How Should Fantasy Shows Give Us Maps? From 'Game of Thrones' to 'The Wheel of Time' and Beyond

If they haven't done so already, epic fantasy adaptations are well on their way to rivaling comic book adaptations as a genre, but they have some unifying tropes to work out first. One of the biggest is the map — a staple of the genre on the page and, it turns out, just as essential on-screen. The biggest shows of the decade still haven't agreed on how to show viewers these maps, however.

For simplicity's sake if nothing else, many critics relate everything fantasy-related back to Game of Thrones. When it premiered in 2011, the show was lauded for hooking new or lapsed fans into the fantasy genre and presenting it in a brand new way. Starting around the time the show ended in 2019, a huge crop of new fantasy shows began to turn up – just this year we got Shadow and Bone, The Wheel of Time and two new entries into Netflix's Witcher franchise. These all provide interesting solutions for the need for a map.

Game of Thrones' title sequence is legendary. It showed a stylized rendering of a map of Westeros and the relevant parts of Essos, often using sigils and symbolic images to highlight alliances or recent events. This put the map in front of audiences every single week and gave some sense of the scale of the world, the distances between locations and the geography in between.

So far, no show has taken this straightforward route yet, and it's hard to imagine why. HBO doesn't have ownership of maps, but right now it does still seem to be the biggest player in the genre — at least as far as mainstream fans and critics are concerned. In fact, YouTube Daniel Greene speculated that the reason Amazon's Wheel of Time series didn't include a map in its opening credits was to avoid (more) comparisons to Game of Thrones. Greene himself said he believes a map is "really needed" for "a show like this."

At the same time, many streamers don't want to have a lengthy title sequence, and they expect viewers to skip the titles especially when binge-watching a show. This is especially true on Netflix, where whole seasons are typically dropped all at once. Shadow and Bone cut right to the chase with its title sequence, but it compensated with an interactive map shared on social media that was a huge hit with fans. A similar map was released for The Witcher only after a timeline was out, (though admittedly the timeline was an understandable priority for The Witcher.)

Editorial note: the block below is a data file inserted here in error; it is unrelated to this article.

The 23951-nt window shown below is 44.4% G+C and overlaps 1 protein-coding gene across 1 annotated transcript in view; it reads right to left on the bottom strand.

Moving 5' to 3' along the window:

This strategy is great, but limited. Unless producers were to direct fans to it at some point in the show, there's no guarantee that they would find it. It counts on fans' active engagement on social media to lead them to the map, which is exciting for those who take part but could be alienating to those who don't. In the quest to make something obscure palatable to the masses, this might ultimately be counted as a step backward. Again, think of the MCU's extreme revisions of Marvel Comics canon over the last decade and a half.

Another problem with an online map is the threat of spoilers. Shadow and Bone and The Witcher both included timeline guides to their interactive maps – a fun feature and useful for new fans, but dangerous for those who don't pick it up right when the show premieres. Fans differ on how much background they want on their new fantasy world ahead of time, so this could turn some off. At the very least, it is likely to bombard viewers with information that isn't relevant to the episode they're watching in that moment. Adding spoiler warnings or completion metrics isn't a perfect solution to this either, because it still makes the overall experience more complicated.

Finally, Amazon Prime is testing a promising new strategy by including an interactive map for The Wheel of Time right in its streaming app, so it's accessible on TV devices, consoles, web browsers or mobile devices. This is nice especially for a streaming exclusive, since it can be pulled up between episodes during a binge or viewed beforehand as a primer. However, new fans may need some prompting to seek this resource out depending on how it's presented.

This leaves fans with a few imperfect map methods to choose from, and only untested proposals beyond that. Maps could be shown in the end credits, some fans have suggested, or conspicuously shown on-screen mid-episode when relevant, others say. Any of these methods might work, as would dozens of other variations.

The real question is whether showrunners, studios and streamers have fully grasped how vital maps are to their stories, and to the genre they're drawing their content from. Ideally, they'd understand – just as book publishers do – that it's okay to share a feature like this in common with shows from other outlets because it lets fans know that they are part of the same storytelling tradition.